“From this moment, on May 1, 2014, a group of patriots was born, which later acquired the name, PMC Wagner,” read Prigozhin’s statement, which was posted to the Russian social media outlet VKontakte. “Only thanks to their bravery and courage the liberation of Luhansk airport and many other territories became possible, and the fate of the LPR and the DPR changed radically.”
Officially, private military contractors are illegal under the Russian constitution, which restricts all matters of defense, security, and foreign policy for the state.
Wagner’s lack of legal status is a massive benefit for the Kremlin. It allows the private mercenaries to handle Russia’s dirty work while simultaneously giving Moscow an air of plausible deniability. Putin reiterated this point when asked about Wagner’s involvement in Ukraine during a joint press conference with French President Emmanual Macron in early February 2022.
“I have already made it clear that the Russian state has nothing to do with this. I am saying this quite responsibly without any hidden agenda,” said Putin. “Local authorities invite them at the state level, thank them for their work, and so on.”
In the past eight years, Wagner operatives have represented Russia’s interest in various global conflicts, including the civil wars in Syria, Libya, the Central African Republic (CAR), and Mali.
One consistent feature of Wagner is that claims of war crimes and human rights abuses invariably follow wherever it goes. Human rights organizations have accused Wagner mercenaries of murders, rapes, and robberies of civilians, in addition to acts of torture and the killing of three Russian journalists investigating the group in central Africa.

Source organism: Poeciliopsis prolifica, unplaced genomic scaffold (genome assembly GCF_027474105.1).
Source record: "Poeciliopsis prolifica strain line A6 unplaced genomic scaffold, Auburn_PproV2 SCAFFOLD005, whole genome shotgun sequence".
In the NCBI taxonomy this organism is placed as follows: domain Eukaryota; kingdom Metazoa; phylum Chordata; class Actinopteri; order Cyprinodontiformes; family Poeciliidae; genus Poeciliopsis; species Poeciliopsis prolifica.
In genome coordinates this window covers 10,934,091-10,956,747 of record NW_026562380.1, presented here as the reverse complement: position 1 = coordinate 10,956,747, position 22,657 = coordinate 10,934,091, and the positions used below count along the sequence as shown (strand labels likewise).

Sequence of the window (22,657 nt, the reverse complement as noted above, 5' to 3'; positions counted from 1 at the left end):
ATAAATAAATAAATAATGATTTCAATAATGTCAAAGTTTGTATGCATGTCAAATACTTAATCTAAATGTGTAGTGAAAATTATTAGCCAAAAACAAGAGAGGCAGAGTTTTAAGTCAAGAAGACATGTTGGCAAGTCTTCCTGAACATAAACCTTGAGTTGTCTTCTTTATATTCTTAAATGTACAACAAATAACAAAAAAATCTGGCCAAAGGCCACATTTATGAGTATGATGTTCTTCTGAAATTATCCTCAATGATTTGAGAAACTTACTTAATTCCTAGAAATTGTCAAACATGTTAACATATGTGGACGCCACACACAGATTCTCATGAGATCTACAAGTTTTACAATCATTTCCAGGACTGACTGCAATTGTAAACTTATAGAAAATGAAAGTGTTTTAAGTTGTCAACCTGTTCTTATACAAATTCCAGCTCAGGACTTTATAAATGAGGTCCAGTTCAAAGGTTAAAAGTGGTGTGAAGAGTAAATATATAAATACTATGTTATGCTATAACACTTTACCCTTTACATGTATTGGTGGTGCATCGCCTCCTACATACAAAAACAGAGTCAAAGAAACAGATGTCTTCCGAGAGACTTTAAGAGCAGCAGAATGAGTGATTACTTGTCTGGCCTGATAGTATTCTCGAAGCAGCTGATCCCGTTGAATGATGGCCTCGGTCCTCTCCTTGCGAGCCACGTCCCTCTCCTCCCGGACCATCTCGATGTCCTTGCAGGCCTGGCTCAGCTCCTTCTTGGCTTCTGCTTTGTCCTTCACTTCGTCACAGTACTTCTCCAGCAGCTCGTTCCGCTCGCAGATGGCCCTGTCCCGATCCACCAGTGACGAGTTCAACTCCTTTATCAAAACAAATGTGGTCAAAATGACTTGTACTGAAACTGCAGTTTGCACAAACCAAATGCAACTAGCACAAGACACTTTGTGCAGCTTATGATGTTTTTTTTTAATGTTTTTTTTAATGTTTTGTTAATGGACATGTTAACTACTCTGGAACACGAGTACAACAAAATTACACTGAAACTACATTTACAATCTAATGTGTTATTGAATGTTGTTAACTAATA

Prigozhin has denied allegations of wrongdoing by his mercenary group, saying the claims are the work of “every curious journalist and every shameless scumbag” who have “picked up [the] sweaty underwear of PMC Wagner in an attempt to find the negative.”
Wagner isn’t the only notorious venture Prigozhin is accused of masterminding.
The U.S. Department of Justice and Intelligence Community have alleged Prigozhin was the financial backer and director of the Internet Research Agency, a Russian-based “troll farm” engaged in online propaganda and social influence operations on behalf of Russian business and political interests.
Through professional “online trolls,” law enforcement officials say the Internet Research Agency has engaged in global disinformation campaigns, most notably as part of the Kremlin’s attempts to influence the 2016 U.S. Presidential election.
In 2018, Prigozhin was indicted by a federal grand jury on charges of conspiracy to interfere in the U.S. political system, and a federal warrant for his arrest was issued.